Few fish are as well-known and rich in history as the cod. For centuries the species has played a unique role in trade throughout the world. Places like Penobscot Bay, La Rochelle, Southampton, Newfoundland, Dutch West Indies, Iceland and Norway have all been affected by the cod fishery.
The Basque region were unique among cod fishery, reportedly fishing the Atlantic far and wide, avoiding British ships centuries ago as the Basques maintained secrecy about the rich locations where abundant fish could be found. These people, along with the Portugese, have even been reported to have discovered regions of eastern Canada, long before Jacques Cartier of France discovered the region — along with John Cabot.New Englander’s owe much of their flourishing trade in earlier times to the cod fishery, where the lengths of these fish were equal to the size of man at one time. Spawning nearly 10 million eggs per fish in some cases, salt-laden cod ships filled the ports of Plymouth and Southampton, later to be traded throughout the Mediterranean. Indeed, those places on a UK map today bearing an ending ‘wich’ — literally meaning place of salt, were known for their salted cod. Though northerners and those of Scotland may have preferred haddock in its place when it come to ‘fish and chips’ — similar to the Nova Scotians.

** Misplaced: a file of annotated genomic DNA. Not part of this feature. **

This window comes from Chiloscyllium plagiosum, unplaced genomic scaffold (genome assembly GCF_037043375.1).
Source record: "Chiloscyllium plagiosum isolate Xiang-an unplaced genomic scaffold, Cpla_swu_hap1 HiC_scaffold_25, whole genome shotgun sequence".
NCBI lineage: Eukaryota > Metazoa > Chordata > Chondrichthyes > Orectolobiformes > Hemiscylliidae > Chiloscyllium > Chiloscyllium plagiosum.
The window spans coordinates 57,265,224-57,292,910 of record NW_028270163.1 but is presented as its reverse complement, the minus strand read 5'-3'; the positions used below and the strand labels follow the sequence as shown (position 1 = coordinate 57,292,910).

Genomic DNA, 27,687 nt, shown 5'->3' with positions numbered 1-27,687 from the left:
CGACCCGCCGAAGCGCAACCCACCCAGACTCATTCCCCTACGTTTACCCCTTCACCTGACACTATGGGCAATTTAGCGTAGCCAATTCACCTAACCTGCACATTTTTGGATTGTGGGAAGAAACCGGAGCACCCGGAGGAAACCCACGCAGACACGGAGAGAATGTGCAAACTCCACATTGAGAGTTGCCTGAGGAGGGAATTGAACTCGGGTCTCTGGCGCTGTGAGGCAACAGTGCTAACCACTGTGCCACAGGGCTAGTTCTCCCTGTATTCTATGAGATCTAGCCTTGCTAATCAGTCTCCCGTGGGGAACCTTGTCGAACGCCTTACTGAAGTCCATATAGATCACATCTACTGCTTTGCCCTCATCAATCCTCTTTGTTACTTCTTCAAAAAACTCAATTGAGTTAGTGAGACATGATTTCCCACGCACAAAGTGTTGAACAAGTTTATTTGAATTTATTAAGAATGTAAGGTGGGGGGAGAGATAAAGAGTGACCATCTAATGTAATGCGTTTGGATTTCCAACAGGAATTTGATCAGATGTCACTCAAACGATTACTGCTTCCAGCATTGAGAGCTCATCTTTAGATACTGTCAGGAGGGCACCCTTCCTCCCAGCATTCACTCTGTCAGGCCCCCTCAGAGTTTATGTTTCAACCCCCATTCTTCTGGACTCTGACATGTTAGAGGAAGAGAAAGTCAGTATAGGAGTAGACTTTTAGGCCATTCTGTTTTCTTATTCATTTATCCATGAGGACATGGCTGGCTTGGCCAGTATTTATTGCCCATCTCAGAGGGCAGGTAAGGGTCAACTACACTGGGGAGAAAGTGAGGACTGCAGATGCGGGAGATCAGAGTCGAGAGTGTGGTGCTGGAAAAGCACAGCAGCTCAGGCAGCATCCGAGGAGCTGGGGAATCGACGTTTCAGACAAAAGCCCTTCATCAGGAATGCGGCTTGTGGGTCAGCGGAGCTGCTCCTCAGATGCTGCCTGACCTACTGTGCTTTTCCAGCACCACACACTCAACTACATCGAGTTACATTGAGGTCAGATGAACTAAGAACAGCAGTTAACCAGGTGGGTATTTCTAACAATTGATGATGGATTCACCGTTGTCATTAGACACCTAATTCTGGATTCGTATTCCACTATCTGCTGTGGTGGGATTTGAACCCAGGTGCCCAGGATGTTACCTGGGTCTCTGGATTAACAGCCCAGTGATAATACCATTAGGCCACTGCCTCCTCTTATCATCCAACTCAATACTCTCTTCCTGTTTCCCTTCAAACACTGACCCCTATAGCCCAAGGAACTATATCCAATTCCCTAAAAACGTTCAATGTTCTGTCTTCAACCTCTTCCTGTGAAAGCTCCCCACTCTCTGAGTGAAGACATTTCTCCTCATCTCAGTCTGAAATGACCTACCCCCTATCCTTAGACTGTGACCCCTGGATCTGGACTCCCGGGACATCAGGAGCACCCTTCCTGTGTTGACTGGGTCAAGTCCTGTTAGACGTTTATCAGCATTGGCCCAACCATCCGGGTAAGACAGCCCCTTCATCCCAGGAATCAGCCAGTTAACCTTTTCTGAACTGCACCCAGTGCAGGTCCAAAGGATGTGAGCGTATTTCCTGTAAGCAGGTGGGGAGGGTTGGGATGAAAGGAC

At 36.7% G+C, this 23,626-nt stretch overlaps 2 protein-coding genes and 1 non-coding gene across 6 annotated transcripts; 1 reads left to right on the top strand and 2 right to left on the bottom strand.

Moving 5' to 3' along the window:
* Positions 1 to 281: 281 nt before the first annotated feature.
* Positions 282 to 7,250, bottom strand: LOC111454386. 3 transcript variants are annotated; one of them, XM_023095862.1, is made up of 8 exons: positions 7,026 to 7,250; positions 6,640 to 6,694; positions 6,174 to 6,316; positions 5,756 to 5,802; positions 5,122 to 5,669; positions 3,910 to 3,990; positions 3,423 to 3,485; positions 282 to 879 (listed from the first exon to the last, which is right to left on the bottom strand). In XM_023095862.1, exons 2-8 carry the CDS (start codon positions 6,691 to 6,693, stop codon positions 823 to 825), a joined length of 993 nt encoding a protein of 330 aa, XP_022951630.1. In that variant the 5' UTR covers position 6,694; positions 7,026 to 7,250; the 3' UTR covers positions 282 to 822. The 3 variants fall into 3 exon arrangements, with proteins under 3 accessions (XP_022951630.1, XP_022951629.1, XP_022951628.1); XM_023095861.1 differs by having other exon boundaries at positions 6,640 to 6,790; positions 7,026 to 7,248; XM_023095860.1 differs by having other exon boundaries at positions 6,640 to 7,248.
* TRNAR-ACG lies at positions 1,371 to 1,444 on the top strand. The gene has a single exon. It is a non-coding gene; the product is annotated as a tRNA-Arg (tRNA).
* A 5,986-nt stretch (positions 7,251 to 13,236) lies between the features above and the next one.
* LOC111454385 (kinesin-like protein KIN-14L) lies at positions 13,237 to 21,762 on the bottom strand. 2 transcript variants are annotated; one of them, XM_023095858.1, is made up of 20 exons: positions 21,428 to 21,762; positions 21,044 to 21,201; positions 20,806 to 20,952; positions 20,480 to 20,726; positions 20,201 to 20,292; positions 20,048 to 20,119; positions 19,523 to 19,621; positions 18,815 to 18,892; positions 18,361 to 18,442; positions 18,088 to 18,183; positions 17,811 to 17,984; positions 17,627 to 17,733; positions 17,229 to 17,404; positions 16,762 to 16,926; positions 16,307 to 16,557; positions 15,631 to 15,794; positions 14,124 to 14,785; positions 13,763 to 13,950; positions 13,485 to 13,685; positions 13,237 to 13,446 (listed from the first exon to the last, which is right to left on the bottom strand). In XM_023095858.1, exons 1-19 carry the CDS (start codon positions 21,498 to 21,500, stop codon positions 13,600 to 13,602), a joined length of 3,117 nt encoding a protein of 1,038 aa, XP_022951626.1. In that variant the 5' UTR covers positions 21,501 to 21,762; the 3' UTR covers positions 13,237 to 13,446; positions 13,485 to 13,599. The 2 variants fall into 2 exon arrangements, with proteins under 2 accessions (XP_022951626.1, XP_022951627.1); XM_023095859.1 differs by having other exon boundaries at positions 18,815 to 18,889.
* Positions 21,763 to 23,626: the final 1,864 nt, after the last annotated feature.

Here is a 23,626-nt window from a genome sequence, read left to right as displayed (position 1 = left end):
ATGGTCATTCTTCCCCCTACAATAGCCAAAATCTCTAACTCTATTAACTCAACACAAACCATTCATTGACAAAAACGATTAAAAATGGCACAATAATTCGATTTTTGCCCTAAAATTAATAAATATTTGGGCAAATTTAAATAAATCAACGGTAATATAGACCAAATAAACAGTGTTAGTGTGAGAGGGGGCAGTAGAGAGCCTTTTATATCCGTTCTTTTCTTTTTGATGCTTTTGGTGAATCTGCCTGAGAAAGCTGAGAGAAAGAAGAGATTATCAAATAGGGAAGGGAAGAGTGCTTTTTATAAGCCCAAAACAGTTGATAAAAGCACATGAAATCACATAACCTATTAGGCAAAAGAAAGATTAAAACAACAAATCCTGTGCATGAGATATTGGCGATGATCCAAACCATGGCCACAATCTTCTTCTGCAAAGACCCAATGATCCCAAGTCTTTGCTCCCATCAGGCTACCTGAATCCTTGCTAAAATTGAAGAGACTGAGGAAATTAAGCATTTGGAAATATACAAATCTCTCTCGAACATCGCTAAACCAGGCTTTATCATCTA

The French and the British wagered cod trade and barter along the east coast of North America, finally resulting in the French being left with the islands of San Pierre and Miquelon in the Gulf of St. Lawrence, that remains to this day. And no less than George Washington himself included cod as part of his election campaign funding.
Found through the Atlantic Ocean, fishermen from Iceland ventured to Greenland in search of cod, making maps of the fjords there — Gudbrandur Thorlaksson making maps in 1606. A vast North European network once formed, called the Hanseatic League, who controlled the salt fish trade — later losing strength due to the vast richness of the North American fish trade.
The ocean temperatures at which the species eggs hatch impacts survival rates and the locations of spawning fish. Today, speculation continues on their declining population, including ocean temperatures, over-fishing and ecosystem changes.
The story of the cod provides valuable insight into how important food is to trade and the movement of people and their survival. After all, even the Pilgrims arrived in North America incapable of fishing and knowing little about farm production. Worse, they did not like native foods. Ultimately, they returned to England to learn cod fishing before once again sailing to North America to begin living more permanently — and successfully.Links :